Jury Coordination and Notes

Mascots Matter: Gender and Race Representation in Branding

Mascots Matter: Gender and Race Representation in Branding
Presented by Geena Davis Institute on Gender in Media

How are products being marketed to children through brand mascots? And what role does gender and race play? Are boys and girls being marketed to differently and if so how does that effect the way they perceive gender roles? Join us as we answer these questions and present the first findings from our Mascots Matter: Gender and Race in Branding Study. Panelists include: Tiffanie Darke, Moderator, Editor in Chief, A+E channels History, Biography and A&E; Sarah Barclay, Global Executive Creative Director, J. Walter Thompson New York; Madeline Di Nonno, CEO, Geena Davis Institute on Gender in Media; Torsten Gross, Executive Planning Director, J. Walter Thompson New York; Courtney Parker, Writer; Laura Treviño, Vice President, Marketing, The Jel Sert Company.

Mascots Matter: Gender and Race Representation in Branding
By Imani Baptiste-Green, KIDS FIRST! Film Critic, Age 16

The Geena Davis Institute on Gender in Media presented a Salon recently called Mascots Matter: Gender and Race Representation in Branding.  This salon touched upon varioua points of gender and race. The event’s main focus is on power, and how people succeed as long as they put their mind to it, no matter what the circumstances. The event was hosted by Madeline Di Nonno, CEO of Geena Davis Institute on Gender in Media, whom I had the pleasure to meet and talk with. The branding of mascots was discussed as how they convey the essence of brand marketing. This topic helped me formulate my own thoughts on the issues discussed.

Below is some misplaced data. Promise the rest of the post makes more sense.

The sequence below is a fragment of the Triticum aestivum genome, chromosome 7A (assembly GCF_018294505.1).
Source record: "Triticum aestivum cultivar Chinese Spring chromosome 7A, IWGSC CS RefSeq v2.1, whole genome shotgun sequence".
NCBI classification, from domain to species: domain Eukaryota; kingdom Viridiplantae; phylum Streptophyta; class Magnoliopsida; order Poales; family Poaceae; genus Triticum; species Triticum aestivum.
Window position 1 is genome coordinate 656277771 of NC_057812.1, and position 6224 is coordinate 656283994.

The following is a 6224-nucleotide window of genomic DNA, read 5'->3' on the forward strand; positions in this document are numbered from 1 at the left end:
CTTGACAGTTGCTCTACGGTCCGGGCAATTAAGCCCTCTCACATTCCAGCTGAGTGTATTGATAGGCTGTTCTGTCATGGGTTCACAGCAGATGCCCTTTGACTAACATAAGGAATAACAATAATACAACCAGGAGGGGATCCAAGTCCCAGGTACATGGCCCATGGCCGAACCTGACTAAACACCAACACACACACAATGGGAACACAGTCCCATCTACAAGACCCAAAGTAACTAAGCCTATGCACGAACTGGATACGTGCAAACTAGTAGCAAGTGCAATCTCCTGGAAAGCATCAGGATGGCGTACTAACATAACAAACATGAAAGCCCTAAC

The atmosphere of this event has such a welcoming feeling, from when you walk through the front doors. I really enjoyed speaking with the other guests to get a better sense of the importance on how branding plays a role in how we view things! The mingling and meeting of new people made the night that much more memorable.

The five panelists shared their own stories which showed their strengths and the hardships that they still deal with, but embrace. For instance, being a woman of color, Courtney Parker, Executive Creative Director, JWT New York, expressed how she had to accept who she is in order to fight for what she wanted to do in life. And she has! I really admire every word that she had to say, especially since I too am a woman of color and have big dreams in life. She also quoted something her father once said to her: “There are two things that you will never be able to change and have to accept –  being black and a woman.” This really stuck with me, because I am now learning to embrace the skin that I’m in and loving it. Our society sends out so many hurtful stereotyping of people of color and women in general, which makes it difficult to work our way to the top. This event really enlightened how powerful women are and I adored it.

Torsten Gross, Executive Planning Director, J. Walter Thompson New York, was the only male panelist and had an amazing and powerful story to offer. He appeared to be very strong and comfortable, despite the fact that he has a disability. Not many people in this world accept people who struggle with disabilities, but Torsten did not let that affect his accomplishing what he wished to achieve in life. Sure, people treated him differently, but Torsten did not let that define who he is as a person. That too is a powerful message that was brought forward by this panel.

Women need to have a platform that gives them a place to show their projects and uniqueness that men cannot always offer. Their voices need to be brought forward and heard because, even though we are not men, we are equally important and have the same or more to offer. Our creativity needs to be expressed throughout the world and acknowledged! Without women, there would be no world!

Photo: Imani B. G. and mother
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